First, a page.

Gases detected in super-Earth atmosphere

A new method of analysis has enabled astronomers to analyse the gases in the atmosphere of a super-Earth.

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A video showing an artist's impression of the super-Earth orbiting its host star
Credit: ESA/Hubble, M. Kornmesser

Gases have been detected in the atmosphere of a super-Earth planet for the first time.

Astronomers analysed exoplanet 55 Cancri e using data gathered with the Hubble Space Telescope and found it has a dry atmosphere without any signs of water vapour, and that the atmosphere consists mainly of hydrogen and helium. 55 Cancri 3 is located about 40 lightyears from Earth.

The team from University College London used the Wide Field Camera 3 on Hubble to analyse the atmosphere of the exoplanet, making it the first detection of gases in the atmosphere of a super-Earth.

Super-Earths are so-called because they have a greater mass than our own planet, but are still smaller than the gas giants in our Solar System. They are thought to be the most common type of planet in the Milky Way.

"This is a very exciting result because it’s the first time that we have been able to find the spectral fingerprints that show the gases present in the atmosphere of a super-Earth,” says Angelos Tsiaras, a PhD student at UCL. “The observations of 55 Cancri e’s atmosphere suggest that the planet has managed to cling on to a significant amount of hydrogen and helium from the nebula from which it originally formed.”

55 Cancri e orbits close to its parent star, which is uncommon for the super-Earths that we know about. Its year lasts just 18 hours and temperatures on the surface are thought to reach about 2000°C. This proximity to the host star enabled the team at UCL to use a new method of analysis during its transits.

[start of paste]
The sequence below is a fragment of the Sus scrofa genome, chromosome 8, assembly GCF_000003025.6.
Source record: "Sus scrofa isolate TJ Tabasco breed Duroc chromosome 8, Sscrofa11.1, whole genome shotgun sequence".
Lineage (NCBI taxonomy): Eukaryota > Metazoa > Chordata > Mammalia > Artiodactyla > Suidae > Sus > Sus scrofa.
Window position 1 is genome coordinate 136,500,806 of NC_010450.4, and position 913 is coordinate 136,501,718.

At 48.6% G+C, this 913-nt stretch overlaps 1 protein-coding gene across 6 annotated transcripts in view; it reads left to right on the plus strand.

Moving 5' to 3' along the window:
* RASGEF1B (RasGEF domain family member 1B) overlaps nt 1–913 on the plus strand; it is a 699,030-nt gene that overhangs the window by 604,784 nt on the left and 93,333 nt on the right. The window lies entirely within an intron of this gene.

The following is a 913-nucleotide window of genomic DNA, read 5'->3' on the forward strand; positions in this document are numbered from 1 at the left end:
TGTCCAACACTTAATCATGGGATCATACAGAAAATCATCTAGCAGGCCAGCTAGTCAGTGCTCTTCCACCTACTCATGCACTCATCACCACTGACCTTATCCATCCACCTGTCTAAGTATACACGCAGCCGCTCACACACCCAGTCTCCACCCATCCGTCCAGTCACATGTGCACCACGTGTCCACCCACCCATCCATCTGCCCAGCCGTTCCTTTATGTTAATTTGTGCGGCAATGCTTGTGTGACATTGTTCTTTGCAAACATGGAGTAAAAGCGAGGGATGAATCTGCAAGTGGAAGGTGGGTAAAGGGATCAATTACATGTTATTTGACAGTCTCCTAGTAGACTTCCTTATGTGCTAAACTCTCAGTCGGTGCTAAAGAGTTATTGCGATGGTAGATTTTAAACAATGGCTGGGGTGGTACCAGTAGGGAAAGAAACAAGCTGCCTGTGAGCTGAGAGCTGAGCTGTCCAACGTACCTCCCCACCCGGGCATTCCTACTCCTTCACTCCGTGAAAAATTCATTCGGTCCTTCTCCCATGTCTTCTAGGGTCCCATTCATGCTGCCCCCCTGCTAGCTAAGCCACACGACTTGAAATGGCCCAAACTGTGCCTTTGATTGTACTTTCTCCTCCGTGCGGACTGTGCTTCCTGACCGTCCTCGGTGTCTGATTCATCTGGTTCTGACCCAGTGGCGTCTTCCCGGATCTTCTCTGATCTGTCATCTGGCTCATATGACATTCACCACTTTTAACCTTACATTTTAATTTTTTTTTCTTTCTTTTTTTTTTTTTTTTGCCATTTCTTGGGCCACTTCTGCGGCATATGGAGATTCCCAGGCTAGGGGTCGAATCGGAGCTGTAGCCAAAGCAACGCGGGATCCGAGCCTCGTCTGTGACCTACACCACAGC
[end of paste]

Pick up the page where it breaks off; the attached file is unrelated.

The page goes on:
Using the Wide Field Camera 3, the astronomers scanned across the star to create a number of spectra, and thus retrieved the spectrum of the super-Earth from the light of its star.

The data showed small traces of hydrogen cyanide, which could indicate a carbon-rich atmosphere.

“If the presence of hydrogen cyanide and other molecules is confirmed in a few years time by the next generation of infrared telescopes, it would support the theory that this planet is indeed carbon rich and a very exotic place,” says Jonathan Tennyson, UCL. “Although hydrogen cyanide, or prussic acid, is highly poisonous, so it is perhaps not a planet I would like to live on!”

Read more about the atmospheres of exoplanets in the March issue of BBC Sky at Night Magazine, out 18 February. 


 
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